A certain tension has developed lately over whether the Soviet Union will compete in the Olympic Games here next summer. Much of it can be traced directly to the Soviets' shooting down of a South Korean airliner Sept. 1, and it has made for a tug of war of sorts with three teams.
The teams are (1) Americans outraged over the incident who want the Soviets banned from the Games, (2) Olympic organizers who want to keep politics out and the Soviets in, and (3), in the middle, the Soviets themselves, who are being cagey about which way they are pulling.
The controversy turns on the whole question of what the Olympics stand for.
Are they above the hurly-burly of international politics - a view favored by both Olympic idealists and practical Olympics organizers? Or are they valuable tools for making national statements - as they have been used since the beginning of the modern Games?
Not two weeks after the Soviets shot down the Korean Air Lines passenger jet, the California Legislature passed a unanimous resolution asking the United States government to ban Soviet athletes from the 1984 Summer Games.
Then later in September, four southern Californians, including two prominent Korean businessmen, began a ''Ban the Soviet Union'' petition drive, which they hope will discourage the Soviets from coming.
The Soviets, for their part, have canceled out of four pre-Olympic competitions since the airliner incident, and they failed to appear at a formal meeting last week to sign a contract buying Olympic television rights for the Eastern bloc.
They have until May to accept their invitation to the Games, and they have said they won't do so until the safety of their athletes can be better ensured.
Peter Ueberroth, president of the organizing committee in Los Angeles, countered the Legislature's move with a statement from Washington last week that said no eligible nation would be barred from the Games. He claimed the support of both the White House and Democratic leaders in the House.
This week, Los Angeles Mayor Tom Bradley echoed Mr. Ueberroth in vowing to keep the Games from falling prey to international politics.
Some think the Games are thoroughly political by nature, however, and highly prized by the Soviets as a chance to show the world and the Soviet people their athletic dominance.
State Sen. John Doolittle (R), who wrote the Legislature's resolution, says the Soviets use the Games like their military parades, to show off their might.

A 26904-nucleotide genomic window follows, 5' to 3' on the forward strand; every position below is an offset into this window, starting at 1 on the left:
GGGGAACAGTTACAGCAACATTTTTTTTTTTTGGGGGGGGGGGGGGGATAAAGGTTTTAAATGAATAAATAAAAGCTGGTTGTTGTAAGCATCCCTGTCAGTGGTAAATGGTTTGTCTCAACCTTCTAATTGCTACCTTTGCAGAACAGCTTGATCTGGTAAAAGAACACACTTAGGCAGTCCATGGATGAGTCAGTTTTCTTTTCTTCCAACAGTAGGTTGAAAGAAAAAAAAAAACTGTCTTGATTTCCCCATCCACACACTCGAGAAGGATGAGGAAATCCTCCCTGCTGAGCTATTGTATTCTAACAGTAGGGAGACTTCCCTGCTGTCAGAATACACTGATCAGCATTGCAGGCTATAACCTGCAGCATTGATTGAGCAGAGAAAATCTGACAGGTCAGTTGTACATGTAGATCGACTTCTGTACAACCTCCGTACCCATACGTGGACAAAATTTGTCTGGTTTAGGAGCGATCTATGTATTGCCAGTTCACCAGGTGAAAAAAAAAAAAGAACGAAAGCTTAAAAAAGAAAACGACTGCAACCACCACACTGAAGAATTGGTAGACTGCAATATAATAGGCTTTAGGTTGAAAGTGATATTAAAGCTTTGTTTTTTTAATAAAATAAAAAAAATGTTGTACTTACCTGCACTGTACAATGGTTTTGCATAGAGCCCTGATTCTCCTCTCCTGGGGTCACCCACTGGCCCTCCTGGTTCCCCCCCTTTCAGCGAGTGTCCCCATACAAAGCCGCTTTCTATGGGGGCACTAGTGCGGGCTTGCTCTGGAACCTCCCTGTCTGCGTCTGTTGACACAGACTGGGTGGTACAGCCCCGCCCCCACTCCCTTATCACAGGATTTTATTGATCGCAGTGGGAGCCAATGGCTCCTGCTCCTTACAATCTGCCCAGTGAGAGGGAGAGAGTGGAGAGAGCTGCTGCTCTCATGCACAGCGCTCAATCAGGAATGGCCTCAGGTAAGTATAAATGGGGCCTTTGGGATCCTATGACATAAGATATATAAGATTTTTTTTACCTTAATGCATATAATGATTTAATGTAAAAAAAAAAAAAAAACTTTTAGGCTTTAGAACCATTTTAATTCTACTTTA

''I don't think we ought to offer them that forum this year,'' he adds. ''The basis of the Olympics is that there's goodwill among men through sports.'' Since the Korean airliner downing, he says, there is no such goodwill.
David Balsiger, one of the petition organizers, agrees. Keeping the Soviets out of the Olympics, he says, is a retaliation that hurts the least number of individuals, doesn't punish US producers, as in a grain embargo, or harm the US economy.
''What we hope will happen is that they will simply withdraw,'' Mr. Balsiger says. He is now organizing a coalition of groups ranging from religious to ethnic to channel the petition drive through.
Students of politics and the modern Olympics speculate that the Soviets will be here in the end. The Games are too effective as propaganda for them to pass up - ''especially if they can do well on the home ground of their chief adversary,'' notes Richard Espry, author of the 1979 book ''Politics of the Olympic Games.''
If they don't come, however, Mr. Espry predicts a more badly damaged Games than the American-led Moscow Olympics boycott caused in 1980. The Soviets and their bloc are simply too dominant in too many events, he explains.
Olympic historian Andrew Strenk, now on the staff of the Los Angeles organizing committee, disagrees somewhat. Money spent, tickets sold, and the level of festivity would all survive a Soviet boycott, he says, even if there were fewer records broken.
Dr. Strenk notes that the Soviets didn't compete in the Olympics from the Russian Revolution in 1917 until the Helsinki Games in 1952, and the Olympics prospered nonetheless.
Espry and Strenk agree that the idealistic view of the Olympics has been a myth from the beginning. The Games have always been built around nationalism, and nearly every eligible nation has boycotted the Games at least once.
It was the Nazi Olympics in 1936 that catapulted the Games into the foreground of world politics. These Games, Espry notes, made the Olympics a primary foreign policy tool. Hitler spent five times what was spent in 1932 in Los Angeles, and scored a coup for the superiority of ''Fascist man,'' Strenk says.
As for the Soviets, he says, ''they will snipe as long as possible about whether the US is fit to hold the Games. . . . If one Soviet athlete has a bed that's too short, you can bet everyone in the Soviet Union is going to hear about it.''